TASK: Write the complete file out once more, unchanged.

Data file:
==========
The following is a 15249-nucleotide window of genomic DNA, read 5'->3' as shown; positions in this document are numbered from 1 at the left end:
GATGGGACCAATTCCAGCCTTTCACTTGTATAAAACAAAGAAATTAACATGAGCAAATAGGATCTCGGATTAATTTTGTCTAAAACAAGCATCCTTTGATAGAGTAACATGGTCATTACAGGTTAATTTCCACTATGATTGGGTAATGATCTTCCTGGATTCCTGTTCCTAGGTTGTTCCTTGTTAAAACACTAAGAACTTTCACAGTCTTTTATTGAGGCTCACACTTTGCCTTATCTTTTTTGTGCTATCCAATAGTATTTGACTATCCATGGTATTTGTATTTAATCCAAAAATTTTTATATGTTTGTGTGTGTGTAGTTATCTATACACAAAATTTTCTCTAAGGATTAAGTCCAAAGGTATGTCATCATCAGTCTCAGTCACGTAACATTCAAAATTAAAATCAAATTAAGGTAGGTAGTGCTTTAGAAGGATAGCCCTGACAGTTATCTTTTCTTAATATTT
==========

The following is a 15249-nucleotide window of genomic DNA, read 5'->3' as shown; positions in this document are numbered from 1 at the left end:
GATGGGACCAATTCCAGCCTTTCACTTGTATAAAACAAAGAAATTAACATGAGCAAATAGGATCTCGGATTAATTTTGTCTAAAACAAGCATCCTTTGATAGAGTAACATGGTCATTACAGGTTAATTTCCACTATGATTGGGTAATGATCTTCCTGGATTCCTGTTCCTAGGTTGTTCCTTGTTAAAACACTAAGAACTTTCACAGTCTTTTATTGAGGCTCACACTTTGCCTTATCTTTTTTGTGCTATCCAATAGTATTTGACTATCCATGGTATTTGTATTTAATCCAAAAATTTTTATATGTTTGTGTGTGTGTAGTTATCTATACACAAAATTTTCTCTAAGGATTAAGTCCAAAGGTATGTCATCATCAGTCTCAGTCACGTAACATTCAAAATTAAAATCAAATTAAGGTAGGTAGTGCTTTAGAAGGATAGCCCTGACAGTTATCTTTTCTTAATATTT